Mars “mole” struggles to hammer its way past obstacles

A probe inside the German Aerospace Center’s Heat and Physical Properties Package, or HP3 (lower right), is attempting to hammer its way below the surface of Mars. This image also shows the InSight lander’s robot arm, used to lower HP3 to the surface. Image: NASA/JPL-Caltech

A German instrument deployed by the InSight Mars lander, designed to measure the flow of heat from the red planet’s interior, is struggling to hammer its way into the soil near the spacecraft, running into a subsurface rock or gravel bed shortly after beginning its concussive descent.

The probe, known as the “mole,” was provided by the German Aerospace Center. It is designed to dig its way to a depth of 5 meters (16 feet) trailing temperature sensors on a cable leading back to the lander. After InSight’s robot arm placed the Heat and Physical Properties Package – HP3 – on the martian surface, an internal motor and spring-driven hammer-like device began pounding into the soil below the instrument’s housing on 28 February.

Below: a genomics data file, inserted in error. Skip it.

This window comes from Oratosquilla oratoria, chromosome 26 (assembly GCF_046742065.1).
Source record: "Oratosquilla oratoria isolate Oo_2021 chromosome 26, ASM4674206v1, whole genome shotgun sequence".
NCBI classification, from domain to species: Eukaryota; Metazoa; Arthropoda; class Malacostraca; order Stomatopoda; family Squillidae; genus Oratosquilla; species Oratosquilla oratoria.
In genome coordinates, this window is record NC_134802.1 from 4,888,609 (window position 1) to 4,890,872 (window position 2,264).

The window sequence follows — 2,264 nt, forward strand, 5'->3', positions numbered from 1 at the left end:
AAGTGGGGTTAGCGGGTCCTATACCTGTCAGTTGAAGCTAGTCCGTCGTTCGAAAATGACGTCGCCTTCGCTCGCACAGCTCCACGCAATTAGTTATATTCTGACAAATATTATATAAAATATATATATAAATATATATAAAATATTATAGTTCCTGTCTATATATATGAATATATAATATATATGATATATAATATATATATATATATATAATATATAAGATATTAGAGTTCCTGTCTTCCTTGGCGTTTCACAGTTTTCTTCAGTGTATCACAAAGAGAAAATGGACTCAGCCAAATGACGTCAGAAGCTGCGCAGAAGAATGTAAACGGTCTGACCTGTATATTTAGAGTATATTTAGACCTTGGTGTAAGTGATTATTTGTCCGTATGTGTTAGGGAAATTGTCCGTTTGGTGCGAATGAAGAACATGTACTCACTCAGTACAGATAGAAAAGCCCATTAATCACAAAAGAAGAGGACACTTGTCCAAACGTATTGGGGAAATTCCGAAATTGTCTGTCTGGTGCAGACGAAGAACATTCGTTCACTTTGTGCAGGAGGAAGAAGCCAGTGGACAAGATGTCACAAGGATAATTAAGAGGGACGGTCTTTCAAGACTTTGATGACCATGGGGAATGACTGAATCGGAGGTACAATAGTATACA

But the 40-centimetre-long (16-inch) probe only made it about three quarters of the way out of its housing before running into an obstacle of some sort. The probe was designed to push its way past small obstructions, but no additional progress was seen after a second round of hammering on 2 March. Data indicate the probe is now tilted at a 15-degree angle.

“The team has therefore decided to pause the hammering for about two weeks to allow the situation to be analysed more closely and jointly come up with strategies for overcoming the obstacle,” Tilman Spohn, principal investigator of the HP3 experiment, wrote on his InSight mission blog.

Data from the probe show its sensors and electronics are working as designed, able to measure how fast the heat generated by the hammering process dissipates in the martian soil as the probe cools down. Once at the planned depth, the sensors will more accurately measure the thermal conductivity of the soil to characterise the flow of heat from the interior.

InSight’s other major science instrument, an ultra-sensitive seismometer provided by the French space agency, is operating normally.